Stephen Hawking’s pragmatic reason for collecting his speeches and writings in BLACK HOLES AND BABY UNIVERSES was to make money to pay for the twenty-four-hour nursing care necessitated by his debilitating illness, but he also wanted to satisfy the curiosity of those millions of readers who made his A BRIEF HISTORY OF TIME a monumental bestseller and who wanted to know about his personal life and his new interests, such as how black holes give birth to baby universes (self-contained worlds that branch off from our own). Since several of these essays were delivered as speeches before audiences as various as college students and members of motor-neurone-disease societies, the book suffers both from repetitions and disparities in tone and in scientific intelligibility. However, Hawking’s insights into his own life and his enthusiasm for such abstruse topics as radiating black holes, a unified theory of physics, and the origin of the universe make these imperfections, which are inescapable in the genre of collected essays, seem negligible.
In the autobiographical essays of this collection, Hawking writes with frankness about his childhood in Oxford and St. Albans, his education at Oxford and Cambridge, and his experience with amyotrophic lateral sclerosis (ALS is called Lou Gehrig’s disease in the United States), a disorder that progressively destroys the patient’s control over the muscles of his body. When his ALS was first diagnosed, Hawking was...
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This remarkable collection of essays, both personal and scientific, is written by a remarkable man, Stephen Hawking, theoretical physicist and Lucasian Professor of Mathematics at Cambridge University (a chair once held by Isaac Newton). Unlike Hawking's earlier bestseller, A Brief History of Time, which was written for the lay public to explain current theories of the universe, this book is a mix of essays, speeches, and even a radio show transcript that were originally produced from 1976 to 1992 and whose intended audiences were varied, although none of the works are purely technical.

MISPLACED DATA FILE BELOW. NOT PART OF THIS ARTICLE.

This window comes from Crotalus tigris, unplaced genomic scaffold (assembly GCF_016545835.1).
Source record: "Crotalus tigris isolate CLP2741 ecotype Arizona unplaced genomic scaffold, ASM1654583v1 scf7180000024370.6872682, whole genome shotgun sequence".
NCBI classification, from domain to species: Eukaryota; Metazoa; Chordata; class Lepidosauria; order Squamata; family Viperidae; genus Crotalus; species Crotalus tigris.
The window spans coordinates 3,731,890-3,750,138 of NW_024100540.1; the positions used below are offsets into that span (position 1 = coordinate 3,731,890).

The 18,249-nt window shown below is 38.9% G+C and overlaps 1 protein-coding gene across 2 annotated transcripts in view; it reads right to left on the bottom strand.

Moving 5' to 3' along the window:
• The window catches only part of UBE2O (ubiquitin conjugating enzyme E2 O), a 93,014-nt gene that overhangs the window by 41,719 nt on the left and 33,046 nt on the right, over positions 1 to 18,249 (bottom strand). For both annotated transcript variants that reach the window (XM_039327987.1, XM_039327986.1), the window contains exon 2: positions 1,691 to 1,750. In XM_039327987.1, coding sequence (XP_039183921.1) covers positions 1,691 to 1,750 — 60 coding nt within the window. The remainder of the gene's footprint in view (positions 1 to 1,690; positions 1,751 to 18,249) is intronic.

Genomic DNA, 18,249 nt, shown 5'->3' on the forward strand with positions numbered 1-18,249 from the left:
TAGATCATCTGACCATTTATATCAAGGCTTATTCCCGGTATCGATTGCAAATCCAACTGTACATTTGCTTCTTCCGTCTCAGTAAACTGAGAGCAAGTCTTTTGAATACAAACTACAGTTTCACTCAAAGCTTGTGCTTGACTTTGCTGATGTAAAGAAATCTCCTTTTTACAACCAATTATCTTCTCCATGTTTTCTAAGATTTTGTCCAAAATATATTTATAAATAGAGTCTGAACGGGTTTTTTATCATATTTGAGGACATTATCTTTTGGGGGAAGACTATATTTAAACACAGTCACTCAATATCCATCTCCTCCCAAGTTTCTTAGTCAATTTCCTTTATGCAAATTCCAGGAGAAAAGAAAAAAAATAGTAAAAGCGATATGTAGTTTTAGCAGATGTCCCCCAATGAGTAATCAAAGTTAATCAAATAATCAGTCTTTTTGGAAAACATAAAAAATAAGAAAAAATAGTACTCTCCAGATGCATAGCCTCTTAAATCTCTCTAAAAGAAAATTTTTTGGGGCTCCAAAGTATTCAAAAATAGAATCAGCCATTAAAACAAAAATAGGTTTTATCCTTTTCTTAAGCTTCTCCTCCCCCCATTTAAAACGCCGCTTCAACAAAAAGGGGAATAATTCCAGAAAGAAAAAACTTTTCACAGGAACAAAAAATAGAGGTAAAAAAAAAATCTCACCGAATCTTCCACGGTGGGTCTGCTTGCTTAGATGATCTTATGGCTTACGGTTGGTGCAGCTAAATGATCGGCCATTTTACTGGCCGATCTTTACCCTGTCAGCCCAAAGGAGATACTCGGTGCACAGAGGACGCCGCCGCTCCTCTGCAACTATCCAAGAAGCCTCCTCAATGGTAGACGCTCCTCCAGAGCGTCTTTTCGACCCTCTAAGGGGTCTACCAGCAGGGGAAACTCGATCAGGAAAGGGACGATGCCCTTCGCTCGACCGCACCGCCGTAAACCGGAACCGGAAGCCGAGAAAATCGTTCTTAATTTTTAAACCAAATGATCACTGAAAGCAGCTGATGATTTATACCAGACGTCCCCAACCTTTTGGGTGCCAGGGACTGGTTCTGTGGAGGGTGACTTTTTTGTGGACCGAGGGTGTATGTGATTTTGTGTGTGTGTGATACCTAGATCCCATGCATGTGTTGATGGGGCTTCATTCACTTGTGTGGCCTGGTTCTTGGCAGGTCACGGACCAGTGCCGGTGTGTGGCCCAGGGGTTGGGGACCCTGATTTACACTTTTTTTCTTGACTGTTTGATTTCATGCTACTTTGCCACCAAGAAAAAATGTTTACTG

Hawking was diagnosed with amyotrophic lateral sclerosis (ALS or Lou Gehrig's disease in the USA, motor neuron disease in the UK) at the age of 21 during his first year of graduate school at Cambridge, though he had already noticed weakness the prior year at Oxford. As he describes in "My Experience with ALS," Hawking experienced a rapid deterioration of function and hence depression.
However, during his hospitalization, he also saw a boy die of leukemia, which made him realize that things could be worse. Hawking married, finished his dissertation, fathered children, and went on to develop innovative theories in physics, such as thermal emission by black holes.
The book begins and ends with personal topics-–the first two essays concern his childhood and education, and the last is a transcript of the BBC radio show, "Desert Island Discs," in which the celebrity is asked to name and describe 8 musical selections and one book he or she would choose to have if stranded on a desert island. Hawking describes how important communication is to him, and the computer program designed by Walt Woltosz, which enables him to have an artificial voice (albeit with an American accent), since he lost his natural ability to speak due to the tracheostomy that was required in 1985. Hawking's incredible will to live and his sense of humor come through in this broadcast, as they do in the scientific curiosity so evident in the essays about physics.